The Filmography of Roller Derby


Roller Derby has been portrayed in a number of films and documentaries over the years.  I haven’t seen them all, but I am excited about “Derby Baby” showing at the Atlanta Film Festival in late March and at the Sonoma International Film Festival on April 14th (www.sonomafilmfest.org).

Illustration by Billy Alexander from stock.xchng.com.

Because Roller Derby had played at the Pan Pacific continually since the 30’s in Los Angeles, a number of film companies had wanted to come up with projects but none materialized.   Then an independent producer named Bert Friedlob was able to make a movie on the cheap in 1950 called “The Fireball” with Mickey Rooney, Pat O’Brien (surprise, playing a priest), and Marilyn Monroe in a bit part.  He didn’t make it with Roller Derby, and it was called something else.  Roller Derby skaters Bert Wall and Paul Milane appeared in the film (Paul was Mike Gammon’s father), with Paul doing the skating for Rooney.  Not a great movie, but fun to watch.

In the sixties Richard Lester who had directed the Beatles in their films and also who later did Superman 2 and 3, directed a film called “Petulia” with George  Scott (“Patton”) and Julie Christie (“Dr. Zhivago”) and they required a scene in which the two leading actors were watching a Roller Derby game…It was filmed at Winterland, later used by Bill Graham for all his main rock and roll shows.  The women’s teams skated and were right on their mark.

There was a film called “KC Bomber” which was about roller games and showed women fighting etc.  I have never seen it.

In 1969 as we were preparing for our annual road trip to the rest of the country, I came up with the idea of creating a film with the leading Bomber and other stars showing them on the road.  I had hopes for a theatrical release.  I met with the director, a young man who worked with Westinghouse TV named Robert Kaylor, and we set a budget for about $75,000.  He had a hard time putting a story together (no script), but came across a tire worker in Dayton, Ohio, named Mike Snell whose life goal was to get into Roller Derby.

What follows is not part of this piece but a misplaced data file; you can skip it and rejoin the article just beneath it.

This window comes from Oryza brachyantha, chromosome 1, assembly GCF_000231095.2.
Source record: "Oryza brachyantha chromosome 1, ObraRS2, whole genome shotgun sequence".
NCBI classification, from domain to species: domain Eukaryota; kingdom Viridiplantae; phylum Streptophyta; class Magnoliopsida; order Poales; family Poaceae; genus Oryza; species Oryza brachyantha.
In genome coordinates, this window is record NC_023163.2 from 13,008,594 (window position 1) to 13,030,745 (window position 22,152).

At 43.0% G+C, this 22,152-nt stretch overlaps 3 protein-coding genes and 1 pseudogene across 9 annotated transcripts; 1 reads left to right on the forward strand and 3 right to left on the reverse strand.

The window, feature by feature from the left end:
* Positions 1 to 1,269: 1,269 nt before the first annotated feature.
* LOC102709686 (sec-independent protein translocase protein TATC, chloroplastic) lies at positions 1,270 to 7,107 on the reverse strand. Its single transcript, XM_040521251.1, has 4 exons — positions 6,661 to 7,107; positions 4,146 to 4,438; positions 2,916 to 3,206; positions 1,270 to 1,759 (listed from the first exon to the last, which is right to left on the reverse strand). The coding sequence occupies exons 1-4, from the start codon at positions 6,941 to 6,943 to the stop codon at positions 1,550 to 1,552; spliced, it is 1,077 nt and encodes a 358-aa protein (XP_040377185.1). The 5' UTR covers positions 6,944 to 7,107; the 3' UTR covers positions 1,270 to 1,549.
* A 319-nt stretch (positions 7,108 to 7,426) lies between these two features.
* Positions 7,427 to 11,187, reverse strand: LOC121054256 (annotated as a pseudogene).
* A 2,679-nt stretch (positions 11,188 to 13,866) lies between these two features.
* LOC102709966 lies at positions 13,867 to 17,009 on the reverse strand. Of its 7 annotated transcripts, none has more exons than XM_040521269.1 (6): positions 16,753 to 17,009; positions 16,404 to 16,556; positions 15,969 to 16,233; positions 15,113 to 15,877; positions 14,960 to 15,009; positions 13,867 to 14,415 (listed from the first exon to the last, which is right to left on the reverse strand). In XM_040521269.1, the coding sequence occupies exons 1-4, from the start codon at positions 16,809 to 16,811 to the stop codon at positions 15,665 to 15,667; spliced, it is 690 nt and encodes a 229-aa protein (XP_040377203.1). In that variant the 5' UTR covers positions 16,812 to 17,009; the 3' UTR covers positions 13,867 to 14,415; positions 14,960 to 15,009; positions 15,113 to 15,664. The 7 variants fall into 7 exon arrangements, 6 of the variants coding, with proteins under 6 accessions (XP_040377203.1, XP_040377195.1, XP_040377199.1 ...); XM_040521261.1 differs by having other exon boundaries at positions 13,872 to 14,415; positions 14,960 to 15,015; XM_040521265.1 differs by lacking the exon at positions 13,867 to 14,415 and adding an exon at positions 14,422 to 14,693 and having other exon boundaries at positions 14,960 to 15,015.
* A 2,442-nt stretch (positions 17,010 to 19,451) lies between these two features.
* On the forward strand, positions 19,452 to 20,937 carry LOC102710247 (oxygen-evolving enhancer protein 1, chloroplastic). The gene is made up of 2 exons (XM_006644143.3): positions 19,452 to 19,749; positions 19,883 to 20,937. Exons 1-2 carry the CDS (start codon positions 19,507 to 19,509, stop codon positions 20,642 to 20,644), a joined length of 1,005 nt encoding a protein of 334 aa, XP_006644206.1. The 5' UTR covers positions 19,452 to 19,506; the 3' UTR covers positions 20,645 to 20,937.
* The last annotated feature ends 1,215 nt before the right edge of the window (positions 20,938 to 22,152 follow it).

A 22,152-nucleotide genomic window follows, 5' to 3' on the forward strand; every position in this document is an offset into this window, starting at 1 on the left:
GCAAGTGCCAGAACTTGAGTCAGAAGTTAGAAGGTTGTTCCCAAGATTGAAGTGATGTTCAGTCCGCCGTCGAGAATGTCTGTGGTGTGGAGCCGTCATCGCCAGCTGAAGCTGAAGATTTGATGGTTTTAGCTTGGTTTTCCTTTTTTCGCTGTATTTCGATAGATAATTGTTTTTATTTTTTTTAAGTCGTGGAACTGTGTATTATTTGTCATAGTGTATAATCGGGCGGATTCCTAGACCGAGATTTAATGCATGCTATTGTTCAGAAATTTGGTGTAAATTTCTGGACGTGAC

The film followed the Bombers on the road and the three days shooting in Dayton were incorporated so you got the feeling you were following two parallel lives.  Mike cheated on the job, womanized, but was still very appealing; Charlie played the role of a superstar, which he was ….this was a documentary but ended up feeling like a scripted film.  I had to fight the line producer who wanted to leave in violent scenes of people fighting, etc. and I told him that was not why people came to the games.  And that feeling persisted among subsequent films.

We entered it into the San Francisco Film Festival where it received the most accolades of any film in the festival…it went on to similar results at the Dallas film festival, Toronto, London, Atlanta and more.  Film critics raved about it:  Roger Ebert gave it four stars, as did the Washington Post, New York Times, and other leading film critics.  And it made the best 10 list of Ebert, N Y Times, Saturday Review and others.  Even Sports Illustrated gave it a good review with the classic lines “If you loved the Knute Rockne Story (a film about the coach at Notre Dame, played by Pat O’Brien, and the role of the “Gipper” probably got Reagan elected president), you will hate Derby”, calling it the first honest film about sports, yet with a suspect sport.

Well, Cinerama distributed the film and unfortunately America was not ready for documentaries in theaters; the skaters hated it because of the way it portrayed Mike Snell, so it disappeared.  If you see it, remember it was made 40 years ago when cinema verite was a novelty and so looks dated.  Some of the scenes in the film are amazing, and it is difficult to remember that 6 foot five-inch Kaylor was filming with a large beard in redneck country and was able to capture these memorable scenes.  I still have some VHS copies if any of you are interested.

Image by Emre Nacigil from stock.xchng.com.

So in recent years there have been a number of projects done on modern Roller Derby, from a college produced documentary called “A Four-Wheeled Fascination-The Evolution of Roller Derby” (an excellent half-hour film with some good words from the Commissioner; you have to be patient through the 40 seconds of color bars)  to an A & E program, and  “Whip It”. Some of the documentaries are good, and some are very exploitive showing fighting, bad behavior, and all the things that would appeal to whom they think their audience would be, but I feel does Derby no good.  Then there was a film about the one existing old-style game with old-time skaters who I used to admire that really made me sad.   There have been some additional excellent documentaries and you can find references to them on you tube.